“To the Verge” had an insightful conversation with Kristina Podnar, Executive Lead at Metaverse Reality Check (MRC) and Digital Policy Advisor at XR Safety Initiative (XRSI). She shared her outlooks on several strategies for establishing a secure environment for everyone in the metaverse. She also emphasized her views on digital security and policies that businesses should embrace.

About Metaverse Reality Check (MRC) 

A worldwide monitoring body run by and for citizens, Metaverse Reality Check (MRC) is a nonprofit organization. The MRC is the first worldwide organization to empower individuals, advise regulators, assist governing bodies, and hold major technology companies accountable for building a secure metaverse for people and society.

Kristina shared that the Metaverse Reality Check (MRC) is a program part of the XR Safety Initiative (XRSI). Our organization is considering the metaverse’s impending reality. As the metaverse develops, we must take proactive steps to address ownership, interoperability, inclusivity, advantages, and harms before we go on a course that will be impossible to turn around. In addition, we must have diverse voices.” 

The organization completely abides by the XRSI transparency guidelines and does not accept any “pay to play” donations. Any individual or group taking part in the Metaverse Reality Check is obligated to support XRSI values:

  • Be moral,
  • Act impartially, and
  • Adhere to the mission.

MRC aims to shift the narrative and ensure that Web 3.0 is open, interoperable, safe, and prosperous for everyone, not just a few. The organization has started its work by bringing together experts and conducting a roundtable focused on framing the important work that will take place to keep the metaverse a safe place for all.

Kristina also proclaimed that in the coming weeks, the organization would appoint global, bi-partisan, multidisciplinary experts and collaborate to begin the important work to shift the trajectory of the metaverse to ensure all voices are factored into the new reality not just those of the wealthiest and most powerful companies.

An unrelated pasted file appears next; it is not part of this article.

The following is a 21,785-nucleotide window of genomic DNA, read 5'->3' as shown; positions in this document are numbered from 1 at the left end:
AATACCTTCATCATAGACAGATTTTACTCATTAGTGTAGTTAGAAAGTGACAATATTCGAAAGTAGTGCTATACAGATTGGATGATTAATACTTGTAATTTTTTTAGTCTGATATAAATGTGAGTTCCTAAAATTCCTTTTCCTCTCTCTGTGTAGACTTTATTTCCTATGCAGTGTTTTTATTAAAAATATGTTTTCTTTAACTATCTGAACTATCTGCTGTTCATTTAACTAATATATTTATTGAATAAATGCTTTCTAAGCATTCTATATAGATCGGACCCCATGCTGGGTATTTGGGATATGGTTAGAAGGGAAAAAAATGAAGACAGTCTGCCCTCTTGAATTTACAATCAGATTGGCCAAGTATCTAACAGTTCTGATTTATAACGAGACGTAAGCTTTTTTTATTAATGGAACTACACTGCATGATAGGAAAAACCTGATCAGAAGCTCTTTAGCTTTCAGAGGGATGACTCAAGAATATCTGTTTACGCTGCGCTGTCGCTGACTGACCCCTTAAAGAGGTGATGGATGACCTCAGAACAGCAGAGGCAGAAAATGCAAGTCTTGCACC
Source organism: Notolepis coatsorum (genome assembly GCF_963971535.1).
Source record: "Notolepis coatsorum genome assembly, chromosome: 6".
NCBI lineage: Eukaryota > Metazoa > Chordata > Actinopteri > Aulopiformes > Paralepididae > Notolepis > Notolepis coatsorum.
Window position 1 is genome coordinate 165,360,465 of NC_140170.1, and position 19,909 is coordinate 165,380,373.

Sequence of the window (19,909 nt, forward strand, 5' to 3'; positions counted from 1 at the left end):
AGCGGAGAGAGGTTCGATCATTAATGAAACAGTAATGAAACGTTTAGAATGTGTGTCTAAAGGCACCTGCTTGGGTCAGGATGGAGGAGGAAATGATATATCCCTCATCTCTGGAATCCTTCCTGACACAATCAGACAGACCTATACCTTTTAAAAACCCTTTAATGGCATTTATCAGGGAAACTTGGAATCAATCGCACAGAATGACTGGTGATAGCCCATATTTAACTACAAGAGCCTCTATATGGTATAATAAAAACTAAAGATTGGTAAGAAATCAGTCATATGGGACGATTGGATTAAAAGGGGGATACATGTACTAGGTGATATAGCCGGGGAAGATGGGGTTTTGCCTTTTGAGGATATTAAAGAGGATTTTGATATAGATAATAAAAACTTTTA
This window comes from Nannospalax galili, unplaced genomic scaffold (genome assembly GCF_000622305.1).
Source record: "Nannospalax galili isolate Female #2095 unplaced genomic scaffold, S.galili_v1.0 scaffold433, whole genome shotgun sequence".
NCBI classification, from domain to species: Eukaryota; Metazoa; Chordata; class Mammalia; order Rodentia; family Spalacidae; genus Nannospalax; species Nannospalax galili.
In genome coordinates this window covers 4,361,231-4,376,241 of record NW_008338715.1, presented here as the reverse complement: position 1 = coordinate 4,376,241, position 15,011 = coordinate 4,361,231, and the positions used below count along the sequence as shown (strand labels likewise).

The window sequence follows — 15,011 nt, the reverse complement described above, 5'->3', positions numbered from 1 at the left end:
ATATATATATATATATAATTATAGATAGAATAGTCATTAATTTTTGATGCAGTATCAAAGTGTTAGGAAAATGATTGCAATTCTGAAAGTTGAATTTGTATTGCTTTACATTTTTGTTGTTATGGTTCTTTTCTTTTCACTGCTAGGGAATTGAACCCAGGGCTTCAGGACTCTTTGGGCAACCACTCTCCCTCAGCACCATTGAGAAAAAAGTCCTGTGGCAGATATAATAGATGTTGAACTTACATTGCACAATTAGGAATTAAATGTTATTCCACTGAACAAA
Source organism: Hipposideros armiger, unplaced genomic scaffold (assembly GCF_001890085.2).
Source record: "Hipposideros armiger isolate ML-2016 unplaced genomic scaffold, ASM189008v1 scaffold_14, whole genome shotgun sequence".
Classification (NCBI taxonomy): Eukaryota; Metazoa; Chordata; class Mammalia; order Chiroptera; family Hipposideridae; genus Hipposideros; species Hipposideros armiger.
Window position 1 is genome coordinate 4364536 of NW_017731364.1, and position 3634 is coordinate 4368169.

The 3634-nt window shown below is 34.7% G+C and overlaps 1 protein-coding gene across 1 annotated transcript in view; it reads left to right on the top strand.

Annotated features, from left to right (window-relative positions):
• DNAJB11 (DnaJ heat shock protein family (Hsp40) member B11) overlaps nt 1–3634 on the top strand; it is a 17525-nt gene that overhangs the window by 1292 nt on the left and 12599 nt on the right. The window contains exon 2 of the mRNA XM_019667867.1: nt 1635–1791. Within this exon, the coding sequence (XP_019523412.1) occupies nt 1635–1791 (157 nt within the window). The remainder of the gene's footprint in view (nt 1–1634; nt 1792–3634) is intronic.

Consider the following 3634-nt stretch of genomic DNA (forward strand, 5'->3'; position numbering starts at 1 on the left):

Significance Of Digital Policy

Digital policies, according to Kristina, aim to minimize risk while enhancing potential. Organizations must first decide how much risk they can tolerate. After that, they must create rules to accommodate that degree of risk tolerance.

Kristina discussed two contrasting approaches to digital policy. One is the Legal or regular trade of Digital policy, and the other is Opportunistic digital policy. Legal or regular trade of digital policies acts as barriers or regulations that forbid companies from doing what they like. “Digital policies create a framework to prevent breaking the barriers that lead to laws,” she says.

On the other hand, opportunistic policies are about how you create opportunities for the technology. “For instance, inclusivity may be one of the policies governing metaverse technology. Unfortunately, there is currently no law requiring inclusivity. There are many chances, though; if we design the metaverse to be open to everyone, it’ll also open the door to new opportunities,” she shares.

“Let’s consider an example of opportunistic digital policy. The nomad children from Africa are, by nature, nomads; they know what they do, so they keep migrating. Similarly, the people traveling as nomads in the metaverse can turn their migration into an opportunity by collaborating with the same educators and peers. This will help create a positive impact on people around the world.” 

Digital policies, in Kristina’s opinion, are directives that constrain actions. However, they help build technologies, experiences, marketing, products, and sales in ways consistent with their values.

She shared that the digital policies serve as safety nets, allowing staff a great deal of latitude within a framework designed to reduce the likelihood of error. One illustration is a checklist that forbids content producers from posting a piece unless several requirements have been satisfied.

Another example might be a rule prohibiting Marketing from launching an international campaign before investigating and confirming that the campaign complies with all applicable regulatory standards.

Kristina’s Take On Challenges Faced While Planning A Digital Policy

While developing a good digital policy, Kristina encountered several obstacles. She enumerated a few of the usual obstacles the group faced. First, she mentioned that businesses just gave up on the notion of digital policies because it took too much effort. “People occasionally did not want to hear about the policy since, according to them, they had been working all day and had no time left.”

She also shared that the organization simply denied the policies by saying they were not interested in holistic policies. “Some organizations were not interested in digital policies because they thought of them as holistic policies. But, she adds, “Sometimes it doesn’t achieve their financial goals or wasn’t beneficial for them or their company.”

As a result, she strongly emphasizes discussing and raising awareness about digital policies at all levels, from developers, designers, and marketers to boards of directors and directorates, because digital policies are crucial for the organization’s future and the society in which it operates.